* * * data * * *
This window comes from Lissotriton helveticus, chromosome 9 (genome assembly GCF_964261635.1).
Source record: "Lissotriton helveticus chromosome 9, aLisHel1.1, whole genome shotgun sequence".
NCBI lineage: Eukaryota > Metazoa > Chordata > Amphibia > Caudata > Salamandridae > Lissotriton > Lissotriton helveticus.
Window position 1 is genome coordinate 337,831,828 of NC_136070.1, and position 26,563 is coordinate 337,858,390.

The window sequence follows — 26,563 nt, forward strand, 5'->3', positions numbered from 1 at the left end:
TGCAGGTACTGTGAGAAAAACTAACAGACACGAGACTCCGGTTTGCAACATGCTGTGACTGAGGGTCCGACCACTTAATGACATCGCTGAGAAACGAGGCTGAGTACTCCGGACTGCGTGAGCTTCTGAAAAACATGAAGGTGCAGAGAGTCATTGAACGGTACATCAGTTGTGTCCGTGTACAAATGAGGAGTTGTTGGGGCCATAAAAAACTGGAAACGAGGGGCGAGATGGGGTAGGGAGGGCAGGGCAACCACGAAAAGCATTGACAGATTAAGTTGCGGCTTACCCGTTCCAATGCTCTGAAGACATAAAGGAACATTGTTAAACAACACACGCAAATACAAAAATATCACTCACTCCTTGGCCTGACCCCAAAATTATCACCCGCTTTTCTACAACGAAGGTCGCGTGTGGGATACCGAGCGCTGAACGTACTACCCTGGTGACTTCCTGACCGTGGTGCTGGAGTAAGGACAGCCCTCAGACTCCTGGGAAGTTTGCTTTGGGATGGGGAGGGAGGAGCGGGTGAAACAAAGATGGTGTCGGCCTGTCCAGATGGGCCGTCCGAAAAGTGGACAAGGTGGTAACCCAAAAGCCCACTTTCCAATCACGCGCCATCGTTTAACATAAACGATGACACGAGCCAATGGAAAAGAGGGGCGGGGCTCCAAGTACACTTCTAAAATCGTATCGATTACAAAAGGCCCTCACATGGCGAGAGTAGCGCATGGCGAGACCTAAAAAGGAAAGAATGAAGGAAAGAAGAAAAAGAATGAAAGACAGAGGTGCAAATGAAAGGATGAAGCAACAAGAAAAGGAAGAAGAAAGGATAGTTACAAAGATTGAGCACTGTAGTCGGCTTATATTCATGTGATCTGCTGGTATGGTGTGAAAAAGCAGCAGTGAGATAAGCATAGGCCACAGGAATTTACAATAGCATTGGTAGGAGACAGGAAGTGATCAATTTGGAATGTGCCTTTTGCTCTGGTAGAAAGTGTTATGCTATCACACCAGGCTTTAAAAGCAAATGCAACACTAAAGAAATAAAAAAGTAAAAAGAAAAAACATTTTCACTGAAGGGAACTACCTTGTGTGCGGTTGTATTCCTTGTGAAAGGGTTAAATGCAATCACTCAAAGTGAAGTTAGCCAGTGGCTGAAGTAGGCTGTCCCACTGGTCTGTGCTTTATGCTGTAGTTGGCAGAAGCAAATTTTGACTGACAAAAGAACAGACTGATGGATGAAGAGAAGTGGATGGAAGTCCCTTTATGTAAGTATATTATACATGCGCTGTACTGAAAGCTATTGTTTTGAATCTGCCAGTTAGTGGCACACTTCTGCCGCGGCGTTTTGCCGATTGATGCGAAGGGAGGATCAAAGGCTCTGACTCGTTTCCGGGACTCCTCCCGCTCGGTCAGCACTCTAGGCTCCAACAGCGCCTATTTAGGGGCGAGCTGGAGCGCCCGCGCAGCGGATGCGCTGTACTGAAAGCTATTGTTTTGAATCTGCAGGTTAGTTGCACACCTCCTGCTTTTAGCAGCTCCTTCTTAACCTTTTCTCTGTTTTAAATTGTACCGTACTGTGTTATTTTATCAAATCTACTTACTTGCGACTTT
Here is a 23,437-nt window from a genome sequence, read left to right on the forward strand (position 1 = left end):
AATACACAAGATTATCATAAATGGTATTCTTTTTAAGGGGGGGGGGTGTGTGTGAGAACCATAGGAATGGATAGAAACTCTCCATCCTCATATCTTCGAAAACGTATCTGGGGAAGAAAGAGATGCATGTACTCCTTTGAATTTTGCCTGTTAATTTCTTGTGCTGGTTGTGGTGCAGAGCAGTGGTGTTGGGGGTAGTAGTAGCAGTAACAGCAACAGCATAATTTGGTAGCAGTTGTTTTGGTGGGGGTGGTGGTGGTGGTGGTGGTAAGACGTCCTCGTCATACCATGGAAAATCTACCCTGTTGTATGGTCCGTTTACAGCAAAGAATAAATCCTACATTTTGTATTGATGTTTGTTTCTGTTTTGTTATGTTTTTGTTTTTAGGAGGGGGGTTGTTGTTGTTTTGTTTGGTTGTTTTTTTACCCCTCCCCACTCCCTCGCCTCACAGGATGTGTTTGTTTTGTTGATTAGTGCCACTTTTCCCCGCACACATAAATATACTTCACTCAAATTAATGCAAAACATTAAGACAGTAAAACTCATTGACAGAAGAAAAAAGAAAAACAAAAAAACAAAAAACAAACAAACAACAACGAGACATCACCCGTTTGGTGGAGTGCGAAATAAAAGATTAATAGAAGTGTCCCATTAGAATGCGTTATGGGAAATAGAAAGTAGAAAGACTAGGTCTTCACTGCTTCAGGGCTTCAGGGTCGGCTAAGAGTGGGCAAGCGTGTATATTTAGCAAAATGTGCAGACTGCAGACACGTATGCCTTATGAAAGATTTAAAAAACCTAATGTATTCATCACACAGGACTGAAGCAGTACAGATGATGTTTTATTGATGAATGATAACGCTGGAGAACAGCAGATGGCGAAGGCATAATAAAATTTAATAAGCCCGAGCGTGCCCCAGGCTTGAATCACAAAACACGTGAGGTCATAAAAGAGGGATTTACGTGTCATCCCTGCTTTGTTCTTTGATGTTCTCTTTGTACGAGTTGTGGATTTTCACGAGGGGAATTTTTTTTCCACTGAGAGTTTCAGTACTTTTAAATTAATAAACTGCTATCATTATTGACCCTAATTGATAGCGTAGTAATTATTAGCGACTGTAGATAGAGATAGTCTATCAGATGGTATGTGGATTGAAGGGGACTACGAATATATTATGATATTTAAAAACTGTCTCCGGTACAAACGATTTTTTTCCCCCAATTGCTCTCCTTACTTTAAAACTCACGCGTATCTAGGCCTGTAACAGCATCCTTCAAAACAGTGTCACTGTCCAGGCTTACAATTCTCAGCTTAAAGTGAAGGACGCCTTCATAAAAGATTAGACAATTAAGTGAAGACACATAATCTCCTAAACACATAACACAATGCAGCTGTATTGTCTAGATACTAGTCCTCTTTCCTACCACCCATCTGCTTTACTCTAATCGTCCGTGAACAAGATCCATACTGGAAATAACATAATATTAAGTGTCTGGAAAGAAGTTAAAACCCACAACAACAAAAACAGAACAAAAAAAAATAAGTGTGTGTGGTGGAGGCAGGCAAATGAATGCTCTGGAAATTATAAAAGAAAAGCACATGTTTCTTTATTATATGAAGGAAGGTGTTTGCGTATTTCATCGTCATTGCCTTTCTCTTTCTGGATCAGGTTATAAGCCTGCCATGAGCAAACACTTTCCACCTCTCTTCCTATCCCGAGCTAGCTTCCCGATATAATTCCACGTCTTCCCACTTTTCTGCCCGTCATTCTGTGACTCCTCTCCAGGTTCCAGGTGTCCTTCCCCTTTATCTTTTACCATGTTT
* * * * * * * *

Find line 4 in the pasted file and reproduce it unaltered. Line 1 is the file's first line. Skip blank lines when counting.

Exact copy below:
Window position 1 is genome coordinate 337,831,828 of NC_136070.1, and position 26,563 is coordinate 337,858,390.